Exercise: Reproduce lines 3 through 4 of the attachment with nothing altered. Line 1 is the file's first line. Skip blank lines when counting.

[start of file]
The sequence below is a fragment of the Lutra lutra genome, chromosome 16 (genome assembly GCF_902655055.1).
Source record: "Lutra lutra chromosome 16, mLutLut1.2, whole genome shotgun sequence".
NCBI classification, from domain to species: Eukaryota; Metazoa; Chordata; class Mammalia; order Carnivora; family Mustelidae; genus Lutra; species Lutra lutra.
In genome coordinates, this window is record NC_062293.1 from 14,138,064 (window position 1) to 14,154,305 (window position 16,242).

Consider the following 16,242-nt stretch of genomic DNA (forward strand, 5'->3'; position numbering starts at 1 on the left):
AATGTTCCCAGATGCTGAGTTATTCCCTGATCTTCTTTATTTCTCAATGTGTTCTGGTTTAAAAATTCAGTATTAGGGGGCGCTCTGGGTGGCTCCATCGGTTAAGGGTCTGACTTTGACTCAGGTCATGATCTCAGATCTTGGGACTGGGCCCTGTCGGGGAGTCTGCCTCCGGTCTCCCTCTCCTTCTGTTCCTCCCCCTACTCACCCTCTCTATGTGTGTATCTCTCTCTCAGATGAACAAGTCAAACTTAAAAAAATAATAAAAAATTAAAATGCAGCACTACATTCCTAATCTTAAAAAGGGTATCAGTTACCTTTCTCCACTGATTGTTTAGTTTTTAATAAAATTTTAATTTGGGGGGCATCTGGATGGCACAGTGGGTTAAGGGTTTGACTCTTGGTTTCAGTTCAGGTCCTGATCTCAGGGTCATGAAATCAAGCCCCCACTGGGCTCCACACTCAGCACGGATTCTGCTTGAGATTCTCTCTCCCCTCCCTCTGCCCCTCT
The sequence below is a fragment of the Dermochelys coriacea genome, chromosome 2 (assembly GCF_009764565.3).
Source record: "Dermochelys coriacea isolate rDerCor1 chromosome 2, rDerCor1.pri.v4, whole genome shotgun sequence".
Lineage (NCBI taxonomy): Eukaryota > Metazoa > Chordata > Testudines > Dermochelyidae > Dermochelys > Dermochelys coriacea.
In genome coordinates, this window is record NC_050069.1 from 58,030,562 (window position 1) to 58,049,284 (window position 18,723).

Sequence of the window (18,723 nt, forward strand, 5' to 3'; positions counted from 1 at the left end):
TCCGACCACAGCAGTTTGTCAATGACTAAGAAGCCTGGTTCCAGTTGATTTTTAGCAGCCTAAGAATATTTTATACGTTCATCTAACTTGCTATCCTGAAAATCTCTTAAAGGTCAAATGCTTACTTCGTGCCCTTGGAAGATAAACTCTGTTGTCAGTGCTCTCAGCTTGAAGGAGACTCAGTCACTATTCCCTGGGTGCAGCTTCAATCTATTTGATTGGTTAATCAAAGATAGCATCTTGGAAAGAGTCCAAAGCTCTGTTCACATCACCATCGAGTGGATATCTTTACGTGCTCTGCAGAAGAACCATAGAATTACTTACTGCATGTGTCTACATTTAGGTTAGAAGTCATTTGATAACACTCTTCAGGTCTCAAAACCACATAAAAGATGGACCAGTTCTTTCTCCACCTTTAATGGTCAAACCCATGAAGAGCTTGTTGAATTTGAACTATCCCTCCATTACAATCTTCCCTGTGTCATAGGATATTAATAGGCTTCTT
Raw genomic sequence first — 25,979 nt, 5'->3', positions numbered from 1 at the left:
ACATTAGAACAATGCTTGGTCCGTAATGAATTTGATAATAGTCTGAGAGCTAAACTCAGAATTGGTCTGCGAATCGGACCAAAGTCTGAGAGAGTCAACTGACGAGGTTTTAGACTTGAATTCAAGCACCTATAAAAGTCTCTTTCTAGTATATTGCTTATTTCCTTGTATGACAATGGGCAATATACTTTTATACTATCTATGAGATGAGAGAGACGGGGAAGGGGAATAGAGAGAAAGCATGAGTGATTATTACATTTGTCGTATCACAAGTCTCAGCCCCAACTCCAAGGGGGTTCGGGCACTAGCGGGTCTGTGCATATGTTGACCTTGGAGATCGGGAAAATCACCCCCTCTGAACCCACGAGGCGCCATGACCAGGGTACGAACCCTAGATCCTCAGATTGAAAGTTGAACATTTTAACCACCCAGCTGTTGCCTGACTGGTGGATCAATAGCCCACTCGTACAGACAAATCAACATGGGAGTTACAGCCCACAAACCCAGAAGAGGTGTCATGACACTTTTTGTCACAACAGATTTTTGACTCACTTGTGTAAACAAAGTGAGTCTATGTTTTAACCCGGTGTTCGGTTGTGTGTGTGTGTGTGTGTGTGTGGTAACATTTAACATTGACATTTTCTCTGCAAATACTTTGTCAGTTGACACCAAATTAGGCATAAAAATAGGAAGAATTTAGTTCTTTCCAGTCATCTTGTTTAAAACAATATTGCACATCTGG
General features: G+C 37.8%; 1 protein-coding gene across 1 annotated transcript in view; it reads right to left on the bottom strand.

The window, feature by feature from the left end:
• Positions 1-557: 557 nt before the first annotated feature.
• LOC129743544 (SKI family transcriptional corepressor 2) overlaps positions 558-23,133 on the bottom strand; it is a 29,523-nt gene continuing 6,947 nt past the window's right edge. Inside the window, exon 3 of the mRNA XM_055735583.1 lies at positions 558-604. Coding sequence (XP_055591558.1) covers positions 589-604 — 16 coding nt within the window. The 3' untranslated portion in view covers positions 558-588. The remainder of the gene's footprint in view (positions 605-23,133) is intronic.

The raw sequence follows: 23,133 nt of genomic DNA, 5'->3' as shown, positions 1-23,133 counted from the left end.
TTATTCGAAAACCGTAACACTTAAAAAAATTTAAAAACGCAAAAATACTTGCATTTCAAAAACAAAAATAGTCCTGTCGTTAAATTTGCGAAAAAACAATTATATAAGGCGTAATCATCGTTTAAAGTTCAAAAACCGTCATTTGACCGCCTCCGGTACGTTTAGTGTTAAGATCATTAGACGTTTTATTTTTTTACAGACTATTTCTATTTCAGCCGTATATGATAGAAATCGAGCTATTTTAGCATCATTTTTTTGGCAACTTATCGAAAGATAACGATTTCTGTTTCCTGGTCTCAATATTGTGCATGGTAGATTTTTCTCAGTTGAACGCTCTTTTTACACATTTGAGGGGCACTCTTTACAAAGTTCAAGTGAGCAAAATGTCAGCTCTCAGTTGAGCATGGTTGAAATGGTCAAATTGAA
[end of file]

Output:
NCBI classification, from domain to species: Eukaryota; Metazoa; Chordata; class Mammalia; order Carnivora; family Mustelidae; genus Lutra; species Lutra lutra.
In genome coordinates, this window is record NC_062293.1 from 14,138,064 (window position 1) to 14,154,305 (window position 16,242).